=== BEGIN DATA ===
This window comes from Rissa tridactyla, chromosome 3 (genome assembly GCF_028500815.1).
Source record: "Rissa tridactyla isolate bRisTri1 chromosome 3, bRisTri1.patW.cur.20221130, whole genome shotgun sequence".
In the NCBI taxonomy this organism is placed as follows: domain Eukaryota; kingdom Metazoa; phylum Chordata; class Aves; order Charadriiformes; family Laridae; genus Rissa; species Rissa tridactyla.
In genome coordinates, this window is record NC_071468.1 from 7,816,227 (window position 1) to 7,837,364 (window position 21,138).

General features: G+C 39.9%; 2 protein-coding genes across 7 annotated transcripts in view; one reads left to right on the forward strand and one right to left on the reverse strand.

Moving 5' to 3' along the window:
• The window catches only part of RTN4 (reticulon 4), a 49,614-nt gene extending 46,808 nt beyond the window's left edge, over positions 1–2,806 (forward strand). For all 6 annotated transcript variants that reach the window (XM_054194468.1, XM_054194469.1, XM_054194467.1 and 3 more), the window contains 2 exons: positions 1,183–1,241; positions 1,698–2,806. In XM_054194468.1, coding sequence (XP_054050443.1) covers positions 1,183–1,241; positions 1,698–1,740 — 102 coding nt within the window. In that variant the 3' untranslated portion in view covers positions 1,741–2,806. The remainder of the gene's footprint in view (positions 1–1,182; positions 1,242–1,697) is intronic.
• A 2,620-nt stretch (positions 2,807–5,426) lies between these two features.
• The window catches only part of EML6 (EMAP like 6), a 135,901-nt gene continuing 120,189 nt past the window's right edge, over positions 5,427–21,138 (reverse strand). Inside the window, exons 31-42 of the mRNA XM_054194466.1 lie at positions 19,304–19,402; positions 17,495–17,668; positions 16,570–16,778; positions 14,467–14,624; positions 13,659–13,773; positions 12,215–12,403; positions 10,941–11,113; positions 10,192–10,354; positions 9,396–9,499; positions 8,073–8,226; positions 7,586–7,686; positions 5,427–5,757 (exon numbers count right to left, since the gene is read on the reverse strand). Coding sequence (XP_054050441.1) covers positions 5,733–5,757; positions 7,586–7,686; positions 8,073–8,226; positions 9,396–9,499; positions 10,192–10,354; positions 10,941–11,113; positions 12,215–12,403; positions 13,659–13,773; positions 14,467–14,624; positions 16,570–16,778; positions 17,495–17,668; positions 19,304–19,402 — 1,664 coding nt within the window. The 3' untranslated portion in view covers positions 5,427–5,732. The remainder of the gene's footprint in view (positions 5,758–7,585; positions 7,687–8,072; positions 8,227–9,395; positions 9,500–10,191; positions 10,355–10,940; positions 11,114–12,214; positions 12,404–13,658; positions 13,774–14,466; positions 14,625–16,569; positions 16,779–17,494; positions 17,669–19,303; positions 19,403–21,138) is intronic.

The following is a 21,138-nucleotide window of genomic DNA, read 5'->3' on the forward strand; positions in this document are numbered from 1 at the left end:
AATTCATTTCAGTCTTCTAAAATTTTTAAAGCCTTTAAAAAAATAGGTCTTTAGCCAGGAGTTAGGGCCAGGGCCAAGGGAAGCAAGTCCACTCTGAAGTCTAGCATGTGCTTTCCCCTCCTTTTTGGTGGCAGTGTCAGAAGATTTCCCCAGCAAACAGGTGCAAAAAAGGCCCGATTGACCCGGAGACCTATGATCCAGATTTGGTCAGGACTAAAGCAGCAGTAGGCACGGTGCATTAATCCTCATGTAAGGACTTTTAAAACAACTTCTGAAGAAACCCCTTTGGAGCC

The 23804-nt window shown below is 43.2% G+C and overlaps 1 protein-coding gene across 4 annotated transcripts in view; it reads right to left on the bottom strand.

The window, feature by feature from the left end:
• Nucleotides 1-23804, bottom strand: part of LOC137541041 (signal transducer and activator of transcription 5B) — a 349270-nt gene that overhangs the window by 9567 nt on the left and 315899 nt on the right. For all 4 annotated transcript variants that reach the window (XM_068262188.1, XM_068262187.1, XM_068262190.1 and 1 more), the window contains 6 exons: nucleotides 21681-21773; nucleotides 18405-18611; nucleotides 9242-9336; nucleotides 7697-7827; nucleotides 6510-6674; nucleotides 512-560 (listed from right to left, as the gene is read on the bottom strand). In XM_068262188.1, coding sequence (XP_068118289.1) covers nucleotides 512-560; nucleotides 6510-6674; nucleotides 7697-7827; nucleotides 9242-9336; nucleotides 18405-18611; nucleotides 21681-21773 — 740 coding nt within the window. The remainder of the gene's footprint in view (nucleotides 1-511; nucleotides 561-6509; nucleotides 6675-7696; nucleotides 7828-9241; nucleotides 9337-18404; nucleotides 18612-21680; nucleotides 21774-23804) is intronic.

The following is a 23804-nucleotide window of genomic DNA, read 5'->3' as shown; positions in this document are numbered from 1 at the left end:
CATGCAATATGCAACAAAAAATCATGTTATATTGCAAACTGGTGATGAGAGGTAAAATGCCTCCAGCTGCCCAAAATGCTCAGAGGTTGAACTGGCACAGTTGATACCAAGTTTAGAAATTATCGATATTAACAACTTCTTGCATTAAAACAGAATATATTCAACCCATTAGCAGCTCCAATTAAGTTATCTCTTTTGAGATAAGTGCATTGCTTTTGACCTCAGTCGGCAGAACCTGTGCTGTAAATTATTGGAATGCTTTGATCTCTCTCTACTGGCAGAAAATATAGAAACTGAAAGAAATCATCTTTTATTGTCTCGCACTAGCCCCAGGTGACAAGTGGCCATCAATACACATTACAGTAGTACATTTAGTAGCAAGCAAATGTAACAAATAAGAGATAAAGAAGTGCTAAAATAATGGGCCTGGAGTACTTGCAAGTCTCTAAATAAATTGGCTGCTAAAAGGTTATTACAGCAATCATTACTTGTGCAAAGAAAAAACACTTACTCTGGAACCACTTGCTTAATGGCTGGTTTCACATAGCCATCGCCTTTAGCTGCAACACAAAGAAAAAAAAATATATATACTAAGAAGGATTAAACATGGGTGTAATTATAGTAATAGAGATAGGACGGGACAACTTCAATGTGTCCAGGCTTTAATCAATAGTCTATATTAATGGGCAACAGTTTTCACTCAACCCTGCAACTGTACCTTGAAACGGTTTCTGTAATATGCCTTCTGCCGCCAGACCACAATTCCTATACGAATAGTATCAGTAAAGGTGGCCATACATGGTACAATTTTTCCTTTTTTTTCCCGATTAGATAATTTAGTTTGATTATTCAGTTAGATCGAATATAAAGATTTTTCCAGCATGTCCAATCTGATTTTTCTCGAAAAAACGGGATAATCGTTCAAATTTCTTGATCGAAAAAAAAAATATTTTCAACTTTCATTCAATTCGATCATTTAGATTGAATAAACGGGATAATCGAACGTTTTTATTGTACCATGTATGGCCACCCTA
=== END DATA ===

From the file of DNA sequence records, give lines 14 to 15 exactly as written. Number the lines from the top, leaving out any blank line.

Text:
• Nucleotides 1-23804, bottom strand: part of LOC137541041 (signal transducer and activator of transcription 5B) — a 349270-nt gene that overhangs the window by 9567 nt on the left and 315899 nt on the right. For all 4 annotated transcript variants that reach the window (XM_068262188.1, XM_068262187.1, XM_068262190.1 and 1 more), the window contains 6 exons: nucleotides 21681-21773; nucleotides 18405-18611; nucleotides 9242-9336; nucleotides 7697-7827; nucleotides 6510-6674; nucleotides 512-560 (listed from right to left, as the gene is read on the bottom strand). In XM_068262188.1, coding sequence (XP_068118289.1) covers nucleotides 512-560; nucleotides 6510-6674; nucleotides 7697-7827; nucleotides 9242-9336; nucleotides 18405-18611; nucleotides 21681-21773 — 740 coding nt within the window. The remainder of the gene's footprint in view (nucleotides 1-511; nucleotides 561-6509; nucleotides 6675-7696; nucleotides 7828-9241; nucleotides 9337-18404; nucleotides 18612-21680; nucleotides 21774-23804) is intronic.

The following is a 23804-nucleotide window of genomic DNA, read 5'->3' as shown; positions in this document are numbered from 1 at the left end: